Monday, March 18, 2013

Monday Morning Surprise

Woke up this morning to a little snow, so grabbed my camera and went out for a walk.  I had been planning to take pictures of my neighbor's lawn full of crocus this morning, so the snow was an extra bonus. I love seeing the emerging blooms covered in snow. I'm sure it will all be gone by this afternoon, but it made for a lovely morning walk.

Friday, March 15, 2013

Which Zinnias to Choose?

So many zinnias to choose from! Those seed packet displays at the nursery are so enticing, especially in the chilly days of winter.  But I found these seeds especially tempting, with their pretty watercolor designs. I always plant zinnias from seed, and I picked up a few packets of 'Peppermint Stick' and 'Cut and Come Again' last week at the nursery. But I will be choosing more varieties in the weeks ahead and am going to order a few also that I can't find locally.  It's fun to look at catalogs online and see the multitude of varieties that available.  I can't seem to help myself when it comes to zinnias. Below are some of the zinnias seeds I plant every year~ I always do the 'Cut and Come Again,' they are great for cut flowers and I find they are the most mildew resistant. I also plant the 'Peppermint Stick,' the lime green 'Envy,' and the small 'Profusion' zinnias, which are great to use as borders.

I love this 'Queen Red Lime' zinnia, but have never seen the seeds around here. That is one I will be ordering from Burpees. Also the 'Tequila Lime,' another lime green variety I want to try. If you sign up for their email newsletter, you get free shipping. There's a bunch more  ('Purple Prince') I'll probably order too. I could look at pictures of zinnias all day long...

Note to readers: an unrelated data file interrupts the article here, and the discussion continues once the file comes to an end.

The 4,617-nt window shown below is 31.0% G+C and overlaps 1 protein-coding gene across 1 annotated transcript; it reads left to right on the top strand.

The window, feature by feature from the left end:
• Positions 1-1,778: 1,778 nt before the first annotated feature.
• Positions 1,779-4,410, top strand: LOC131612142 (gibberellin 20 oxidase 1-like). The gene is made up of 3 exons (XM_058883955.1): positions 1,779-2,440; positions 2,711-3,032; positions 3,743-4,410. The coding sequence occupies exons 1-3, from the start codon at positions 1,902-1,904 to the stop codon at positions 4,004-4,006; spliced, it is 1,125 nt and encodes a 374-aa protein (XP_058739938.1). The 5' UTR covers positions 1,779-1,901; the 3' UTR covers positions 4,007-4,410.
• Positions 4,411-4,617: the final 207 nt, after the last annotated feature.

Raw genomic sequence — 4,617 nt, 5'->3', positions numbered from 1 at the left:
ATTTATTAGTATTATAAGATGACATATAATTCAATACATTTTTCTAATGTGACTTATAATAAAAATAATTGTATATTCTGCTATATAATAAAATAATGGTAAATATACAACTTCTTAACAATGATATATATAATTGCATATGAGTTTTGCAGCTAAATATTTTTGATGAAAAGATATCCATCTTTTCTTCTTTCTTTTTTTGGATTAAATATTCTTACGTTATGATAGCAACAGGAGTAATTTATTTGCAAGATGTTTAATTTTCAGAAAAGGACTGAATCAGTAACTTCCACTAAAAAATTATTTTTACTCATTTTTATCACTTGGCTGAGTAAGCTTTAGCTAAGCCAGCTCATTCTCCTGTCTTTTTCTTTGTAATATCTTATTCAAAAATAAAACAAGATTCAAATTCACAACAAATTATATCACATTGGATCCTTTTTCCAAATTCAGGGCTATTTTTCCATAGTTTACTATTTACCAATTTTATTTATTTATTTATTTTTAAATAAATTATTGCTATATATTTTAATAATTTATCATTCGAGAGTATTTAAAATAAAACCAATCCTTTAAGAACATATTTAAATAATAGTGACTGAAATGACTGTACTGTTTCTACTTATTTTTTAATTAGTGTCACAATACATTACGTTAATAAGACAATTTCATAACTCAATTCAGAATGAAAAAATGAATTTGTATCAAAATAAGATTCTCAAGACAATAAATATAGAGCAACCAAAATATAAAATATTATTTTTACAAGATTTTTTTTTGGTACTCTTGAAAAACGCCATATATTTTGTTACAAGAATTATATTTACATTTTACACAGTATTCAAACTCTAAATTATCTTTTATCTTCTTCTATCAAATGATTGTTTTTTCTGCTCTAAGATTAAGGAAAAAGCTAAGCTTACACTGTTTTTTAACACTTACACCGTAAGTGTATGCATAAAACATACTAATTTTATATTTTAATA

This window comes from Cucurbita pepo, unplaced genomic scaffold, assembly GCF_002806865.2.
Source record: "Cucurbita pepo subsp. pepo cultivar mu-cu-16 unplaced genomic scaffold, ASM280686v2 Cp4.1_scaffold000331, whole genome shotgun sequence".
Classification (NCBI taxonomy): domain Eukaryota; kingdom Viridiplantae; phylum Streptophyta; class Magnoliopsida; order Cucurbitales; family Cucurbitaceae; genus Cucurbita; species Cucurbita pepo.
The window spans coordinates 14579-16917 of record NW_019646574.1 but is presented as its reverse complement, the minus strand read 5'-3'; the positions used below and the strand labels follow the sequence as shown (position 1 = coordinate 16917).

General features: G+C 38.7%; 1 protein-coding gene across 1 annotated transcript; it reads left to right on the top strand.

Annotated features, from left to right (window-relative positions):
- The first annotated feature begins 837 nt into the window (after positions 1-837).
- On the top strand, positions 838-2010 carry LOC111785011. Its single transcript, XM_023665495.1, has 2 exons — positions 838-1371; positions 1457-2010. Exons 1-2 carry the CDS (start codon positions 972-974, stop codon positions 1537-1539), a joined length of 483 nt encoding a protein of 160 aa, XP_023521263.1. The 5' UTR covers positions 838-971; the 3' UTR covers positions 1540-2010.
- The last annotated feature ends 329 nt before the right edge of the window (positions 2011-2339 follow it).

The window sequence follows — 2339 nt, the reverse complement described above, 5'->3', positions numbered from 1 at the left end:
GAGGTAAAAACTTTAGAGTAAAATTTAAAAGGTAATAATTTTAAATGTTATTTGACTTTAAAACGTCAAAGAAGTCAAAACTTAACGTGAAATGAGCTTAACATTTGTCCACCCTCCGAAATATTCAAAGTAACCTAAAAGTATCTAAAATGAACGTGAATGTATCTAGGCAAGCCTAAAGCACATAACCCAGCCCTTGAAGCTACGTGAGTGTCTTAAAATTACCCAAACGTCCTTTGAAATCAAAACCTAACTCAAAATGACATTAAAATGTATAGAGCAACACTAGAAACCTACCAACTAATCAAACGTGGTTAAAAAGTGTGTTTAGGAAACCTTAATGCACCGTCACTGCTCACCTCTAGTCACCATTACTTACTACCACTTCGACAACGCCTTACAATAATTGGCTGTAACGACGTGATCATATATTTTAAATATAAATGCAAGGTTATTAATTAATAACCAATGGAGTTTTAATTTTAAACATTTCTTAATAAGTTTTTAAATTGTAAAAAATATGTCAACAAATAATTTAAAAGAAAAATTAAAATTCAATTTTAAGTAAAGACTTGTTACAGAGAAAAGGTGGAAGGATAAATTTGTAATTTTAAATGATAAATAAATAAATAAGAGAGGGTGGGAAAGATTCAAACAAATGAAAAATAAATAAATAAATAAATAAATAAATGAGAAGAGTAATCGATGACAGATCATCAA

'Queen Red Lime' zinnia (via Burpee)
White 'Profusion' zinnias (via Burpee)

'Candy Cane' zinnia (photo via Fine Gardening)

Thursday, March 14, 2013

How to be Perfect

Excerpt from "How to be Perfect" by Ron Padgett

Get some sleep.

Eat an orange every morning.

Be friendly. It will help make you happy.

Hope for everything. Expect nothing.

Take care of things close to home first. Straighten up your room before you save the world. Then save the world. Be nice to people before they have a chance to behave badly.

Don't stay angry about anything for more than a week, but don't forget what made you angry. Hold your anger out at arm's length and look at it, as if it were a glass ball. Then add it to your glass ball collection.

Wear comfortable shoes.

Do not spend too much time with large groups of people.

Plan your day so you never have to rush.

Show your appreciation to people who do things for you, even if you have paid them, even if they do favors you don't want.

After dinner, wash the dishes.

Calm down.

Don't expect your children to love you, so they can, if they want to.

Don't be too self-critical or too self-congratulatory.

Don't think that progress exists. It doesn't.

Imagine what you would like to see happen, and then don't do anything to make it impossible.

Forgive your country every once in a while. If that is not possible, go to another one.

If you feel tired, rest.

Don't be depressed about growing older. It will make you feel even older. Which is depressing.

Do one thing at a time.

If you burn your finger, put ice on it immediately. If you bang your finger with a hammer, hold your hand in the air for 20 minutes. you will be surprised by the curative powers of ice and gravity.

Do not inhale smoke.

Take a deep breath.

Do not smart off to a policeman.

Be good.

Be honest with yourself, diplomatic with others.

Do not go crazy a lot. It's a waste of time.

Drink plenty of water. When asked what you would like to drink, say, "Water, please."

Take out the trash.

Love life.

Use exact change.